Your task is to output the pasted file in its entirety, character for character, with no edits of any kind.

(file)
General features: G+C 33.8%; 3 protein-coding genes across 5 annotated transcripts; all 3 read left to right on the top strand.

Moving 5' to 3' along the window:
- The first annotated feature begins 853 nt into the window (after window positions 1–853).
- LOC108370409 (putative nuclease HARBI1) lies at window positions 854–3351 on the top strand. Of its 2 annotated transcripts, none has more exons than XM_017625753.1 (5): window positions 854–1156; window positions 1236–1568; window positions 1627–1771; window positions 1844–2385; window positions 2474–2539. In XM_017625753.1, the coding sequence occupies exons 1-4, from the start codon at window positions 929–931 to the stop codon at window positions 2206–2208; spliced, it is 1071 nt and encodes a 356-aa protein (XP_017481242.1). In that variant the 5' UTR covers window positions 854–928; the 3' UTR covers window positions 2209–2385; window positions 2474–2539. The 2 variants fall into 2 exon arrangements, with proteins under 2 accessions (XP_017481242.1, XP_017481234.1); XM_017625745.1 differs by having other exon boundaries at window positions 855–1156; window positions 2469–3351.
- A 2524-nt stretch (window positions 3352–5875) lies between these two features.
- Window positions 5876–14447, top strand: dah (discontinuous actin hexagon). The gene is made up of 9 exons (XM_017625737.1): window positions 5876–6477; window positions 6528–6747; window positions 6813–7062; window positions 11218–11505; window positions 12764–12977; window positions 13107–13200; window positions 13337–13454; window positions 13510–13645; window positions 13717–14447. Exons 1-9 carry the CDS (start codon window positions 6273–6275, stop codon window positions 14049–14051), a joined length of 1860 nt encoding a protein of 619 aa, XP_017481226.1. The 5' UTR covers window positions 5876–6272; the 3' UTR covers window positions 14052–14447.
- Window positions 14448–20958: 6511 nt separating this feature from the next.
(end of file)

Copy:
General features: G+C 33.8%; 3 protein-coding genes across 5 annotated transcripts; all 3 read left to right on the top strand.

Moving 5' to 3' along the window:
- The first annotated feature begins 853 nt into the window (after window positions 1–853).
- LOC108370409 (putative nuclease HARBI1) lies at window positions 854–3351 on the top strand. Of its 2 annotated transcripts, none has more exons than XM_017625753.1 (5): window positions 854–1156; window positions 1236–1568; window positions 1627–1771; window positions 1844–2385; window positions 2474–2539. In XM_017625753.1, the coding sequence occupies exons 1-4, from the start codon at window positions 929–931 to the stop codon at window positions 2206–2208; spliced, it is 1071 nt and encodes a 356-aa protein (XP_017481242.1). In that variant the 5' UTR covers window positions 854–928; the 3' UTR covers window positions 2209–2385; window positions 2474–2539. The 2 variants fall into 2 exon arrangements, with proteins under 2 accessions (XP_017481242.1, XP_017481234.1); XM_017625745.1 differs by having other exon boundaries at window positions 855–1156; window positions 2469–3351.
- A 2524-nt stretch (window positions 3352–5875) lies between these two features.
- Window positions 5876–14447, top strand: dah (discontinuous actin hexagon). The gene is made up of 9 exons (XM_017625737.1): window positions 5876–6477; window positions 6528–6747; window positions 6813–7062; window positions 11218–11505; window positions 12764–12977; window positions 13107–13200; window positions 13337–13454; window positions 13510–13645; window positions 13717–14447. Exons 1-9 carry the CDS (start codon window positions 6273–6275, stop codon window positions 14049–14051), a joined length of 1860 nt encoding a protein of 619 aa, XP_017481226.1. The 5' UTR covers window positions 5876–6272; the 3' UTR covers window positions 14052–14447.
- Window positions 14448–20958: 6511 nt separating this feature from the next.